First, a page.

Software engineers are interested in novel ways to convert their applications into formats that can run «serverless» on Function-as-a-Service. Many issues have to be considered – partitioning of the application functionality, short-livedness and memory constraints of functions, easy but limited language runtimes or rather difficult container wrappers around microservices. Our virtual guest researcher Leonardo Rebouças de Carvalho, from University of Brasília in Brazil, has recognised the issue and launched a community website faasification.com that contains a lot of tools, methodologies, articles, research insights and events related to shifting software into the world of FaaS. Bookmark that site if you are developing serverless software!
For the past five years, Zurich University of Applied Sciences has hosted the Service Prototyping Lab to investigate new ways to design, prototype, implement and deploy SaaS and related cloud application concepts. We have worked with many companies from all over Switzerland to come up with innovative solutions together. We still continue this way, but we also want to reflect technological change and the evolving requirements of our research and innovation partners as well as our students in education. Therefore, we are working on reflecting this evolution also in naming, and gradually move towards a positioning as leading research partner in Switzerland around the topic of Distributed Application Computing Paradigms.Continue reading
Note: This information is to be understood under the condition of approval of the DIZH by the Canton Council.
The research efforts «Can virtual reality systems help us to design software as we talk?» and «Smart Cities & Regions Services Enablement» are among the first contributions to the digitalisation initiative of the canton of Zurich. They amplify the know-how on software engineering and data-intensive Internet services bundled at the Institute for Applied Information Technology for the support of commercial applications of the following decade.Continue reading
Looking into a possible post-cloud world, we see mentions of different computing paradigms, many of them based on decentralised structures to overcome scalability and user control limitations. Among them is blockchain-as-a-service (BCaaS or BaaS), mimicking the platform-as-a-service (PaaS) user experience for both application providers and consumers. In PaaS, providers first sign up and subscribe to the platform, then design and build their applications and deploy them to the platform where it is executing either permanently or upon incoming network requests or other event triggers. Additionally, developers may advertise their apps at technology-specific hubs such as AWS SAR or Helm Hub. Consumers then adhere to the application terms, which might require a sign-up at the provider site, before being able to invoke and make use of the application.Continue reading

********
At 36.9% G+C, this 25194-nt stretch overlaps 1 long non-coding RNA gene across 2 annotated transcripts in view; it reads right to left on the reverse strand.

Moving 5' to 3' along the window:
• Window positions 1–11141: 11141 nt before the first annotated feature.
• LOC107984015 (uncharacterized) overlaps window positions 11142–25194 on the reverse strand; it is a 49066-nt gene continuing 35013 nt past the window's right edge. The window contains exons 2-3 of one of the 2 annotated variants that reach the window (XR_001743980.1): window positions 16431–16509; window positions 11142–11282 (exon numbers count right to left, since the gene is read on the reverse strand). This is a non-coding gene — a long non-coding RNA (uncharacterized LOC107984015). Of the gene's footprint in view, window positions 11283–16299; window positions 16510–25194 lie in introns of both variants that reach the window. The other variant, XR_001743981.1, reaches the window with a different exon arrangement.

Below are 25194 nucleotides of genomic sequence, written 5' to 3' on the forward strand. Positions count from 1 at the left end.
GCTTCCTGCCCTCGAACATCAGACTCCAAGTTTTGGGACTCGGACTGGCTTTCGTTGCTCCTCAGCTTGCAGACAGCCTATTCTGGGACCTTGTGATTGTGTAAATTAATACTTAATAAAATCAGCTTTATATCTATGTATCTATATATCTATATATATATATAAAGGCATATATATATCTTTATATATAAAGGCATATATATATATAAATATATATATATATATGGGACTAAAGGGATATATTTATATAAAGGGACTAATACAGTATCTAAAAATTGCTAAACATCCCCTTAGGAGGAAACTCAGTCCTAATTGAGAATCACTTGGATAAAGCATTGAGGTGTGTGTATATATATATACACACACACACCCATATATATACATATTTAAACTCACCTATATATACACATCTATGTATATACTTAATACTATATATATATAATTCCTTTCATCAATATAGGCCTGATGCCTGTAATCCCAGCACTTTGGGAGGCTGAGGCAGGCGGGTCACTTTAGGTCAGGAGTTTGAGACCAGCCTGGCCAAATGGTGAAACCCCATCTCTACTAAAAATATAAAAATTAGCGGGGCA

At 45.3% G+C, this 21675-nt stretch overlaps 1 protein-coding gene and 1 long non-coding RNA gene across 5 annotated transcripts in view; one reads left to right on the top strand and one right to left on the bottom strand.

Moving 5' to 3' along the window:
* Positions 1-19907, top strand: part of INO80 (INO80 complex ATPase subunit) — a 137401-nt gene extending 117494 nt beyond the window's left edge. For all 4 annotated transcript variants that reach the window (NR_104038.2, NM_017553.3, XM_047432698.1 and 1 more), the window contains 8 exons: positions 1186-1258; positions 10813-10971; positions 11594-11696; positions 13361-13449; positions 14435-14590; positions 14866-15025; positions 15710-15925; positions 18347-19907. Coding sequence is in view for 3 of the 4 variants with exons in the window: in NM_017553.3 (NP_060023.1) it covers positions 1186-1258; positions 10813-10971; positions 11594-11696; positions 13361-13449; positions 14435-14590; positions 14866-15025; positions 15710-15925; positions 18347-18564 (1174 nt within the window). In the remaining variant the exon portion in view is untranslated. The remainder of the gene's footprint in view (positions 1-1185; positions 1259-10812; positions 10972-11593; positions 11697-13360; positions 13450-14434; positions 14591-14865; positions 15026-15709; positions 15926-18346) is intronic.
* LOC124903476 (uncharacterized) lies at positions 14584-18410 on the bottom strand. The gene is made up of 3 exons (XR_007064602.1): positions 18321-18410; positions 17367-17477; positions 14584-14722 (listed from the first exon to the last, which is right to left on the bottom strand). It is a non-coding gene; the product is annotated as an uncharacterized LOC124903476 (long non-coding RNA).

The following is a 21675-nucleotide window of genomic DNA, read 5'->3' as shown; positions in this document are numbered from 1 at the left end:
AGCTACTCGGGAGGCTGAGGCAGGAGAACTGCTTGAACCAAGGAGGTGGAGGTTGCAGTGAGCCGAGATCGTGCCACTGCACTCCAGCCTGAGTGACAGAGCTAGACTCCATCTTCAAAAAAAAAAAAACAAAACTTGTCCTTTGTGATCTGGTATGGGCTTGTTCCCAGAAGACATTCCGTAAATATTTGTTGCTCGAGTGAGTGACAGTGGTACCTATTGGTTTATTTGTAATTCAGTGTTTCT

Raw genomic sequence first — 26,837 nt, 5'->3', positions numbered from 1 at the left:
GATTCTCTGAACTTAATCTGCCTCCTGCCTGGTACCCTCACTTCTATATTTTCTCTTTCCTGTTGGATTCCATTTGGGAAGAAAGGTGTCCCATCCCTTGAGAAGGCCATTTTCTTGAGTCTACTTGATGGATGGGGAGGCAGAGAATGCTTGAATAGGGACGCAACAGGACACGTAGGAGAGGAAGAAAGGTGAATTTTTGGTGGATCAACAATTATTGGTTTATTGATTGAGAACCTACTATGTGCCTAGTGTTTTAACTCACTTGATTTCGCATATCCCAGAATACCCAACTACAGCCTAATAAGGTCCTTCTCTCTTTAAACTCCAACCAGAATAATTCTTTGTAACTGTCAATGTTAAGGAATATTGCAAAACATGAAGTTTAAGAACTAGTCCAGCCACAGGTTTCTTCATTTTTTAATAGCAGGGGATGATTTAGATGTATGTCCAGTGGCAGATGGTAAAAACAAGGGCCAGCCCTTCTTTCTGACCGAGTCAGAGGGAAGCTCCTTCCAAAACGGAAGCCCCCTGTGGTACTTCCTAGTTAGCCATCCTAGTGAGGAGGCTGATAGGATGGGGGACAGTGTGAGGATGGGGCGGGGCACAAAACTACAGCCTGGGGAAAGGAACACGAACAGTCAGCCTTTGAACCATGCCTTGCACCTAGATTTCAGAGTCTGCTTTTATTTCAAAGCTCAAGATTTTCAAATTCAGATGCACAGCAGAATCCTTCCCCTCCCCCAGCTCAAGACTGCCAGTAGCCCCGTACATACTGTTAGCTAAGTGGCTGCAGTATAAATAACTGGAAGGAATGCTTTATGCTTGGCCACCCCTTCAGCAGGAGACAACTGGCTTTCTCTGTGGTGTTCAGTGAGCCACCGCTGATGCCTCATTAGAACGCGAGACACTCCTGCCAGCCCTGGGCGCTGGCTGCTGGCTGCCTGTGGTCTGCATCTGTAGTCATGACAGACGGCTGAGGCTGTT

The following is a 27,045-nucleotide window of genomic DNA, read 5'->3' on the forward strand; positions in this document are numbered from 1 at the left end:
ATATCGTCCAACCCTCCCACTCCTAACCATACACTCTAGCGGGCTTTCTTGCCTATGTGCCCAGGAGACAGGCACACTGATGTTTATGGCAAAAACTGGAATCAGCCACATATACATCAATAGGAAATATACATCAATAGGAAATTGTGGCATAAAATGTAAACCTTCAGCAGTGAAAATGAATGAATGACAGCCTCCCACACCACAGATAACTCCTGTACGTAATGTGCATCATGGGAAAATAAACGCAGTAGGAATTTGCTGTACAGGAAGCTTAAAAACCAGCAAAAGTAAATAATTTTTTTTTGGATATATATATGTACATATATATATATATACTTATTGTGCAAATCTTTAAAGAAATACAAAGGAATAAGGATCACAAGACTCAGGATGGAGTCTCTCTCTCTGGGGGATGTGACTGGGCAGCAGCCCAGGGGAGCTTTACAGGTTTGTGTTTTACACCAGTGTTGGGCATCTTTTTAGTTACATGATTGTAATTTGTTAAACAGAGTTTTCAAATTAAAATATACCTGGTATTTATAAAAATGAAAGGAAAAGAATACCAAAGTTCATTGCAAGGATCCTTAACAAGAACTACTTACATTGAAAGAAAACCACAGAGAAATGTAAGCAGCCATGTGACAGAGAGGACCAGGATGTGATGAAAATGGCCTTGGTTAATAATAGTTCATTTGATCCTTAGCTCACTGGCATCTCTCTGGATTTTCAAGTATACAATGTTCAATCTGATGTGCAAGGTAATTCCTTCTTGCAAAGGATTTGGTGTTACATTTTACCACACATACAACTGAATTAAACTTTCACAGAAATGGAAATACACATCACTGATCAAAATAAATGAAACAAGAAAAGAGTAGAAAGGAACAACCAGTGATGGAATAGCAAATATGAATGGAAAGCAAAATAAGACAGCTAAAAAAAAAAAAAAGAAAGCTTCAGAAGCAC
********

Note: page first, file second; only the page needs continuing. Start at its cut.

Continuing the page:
We are announcing the latest release of the open source Cyclops framework, as part of our ongoing work to advance metering and monetization across cloud platforms, bringing improvements and new capabilities:
- Improved error-handling
- More meaningful logs, now able to identify errors more effectively and provide more information on generated records
- Rule checkpointing, with the ability to roll coin rules back using git versioning and re-create affected records
In a previous post, we showed how it’s possible to trigger a Knative service when a database update occurs using the Debezium Kafka Connect plug-in connected to Knative; here, we continue this work by describing how we connected a Nextcloud file storage service to Knative, triggering a Knative service/function when a file is uploaded to Nextcloud.Continue reading
In previous blog posts – here and here – we showed how to set up OpenWhisk and deploy a sample application on the platform. We also provided a comparison between the two open-source serverless platforms OpenWhisk and Knative in this blog post. In progressing this work, we shifted focus slightly to that other critical component of realistic serverless platforms, the services that they integrate with – so-called Backend-as-a-service – which are (arguably) more important. For this reason, in this blog post we look at how to integrate widely used databases with Knative and potentially OpenWhisk in future.
Our initial thoughts were to leverage database trigger mechanisms and write components which would listen to these events and publish them to a Kafka bus. Indeed, we started to write code that targeted PostgreSQL to do just that, but then we came across the Debezium project which essentially solves the same problem, albeit not in the same context, but with a much more mature codebase and support for multiple database systems. It didn’t make sense to reinvent the wheel so the objective then turned into how to best integrate Debezium with Knative.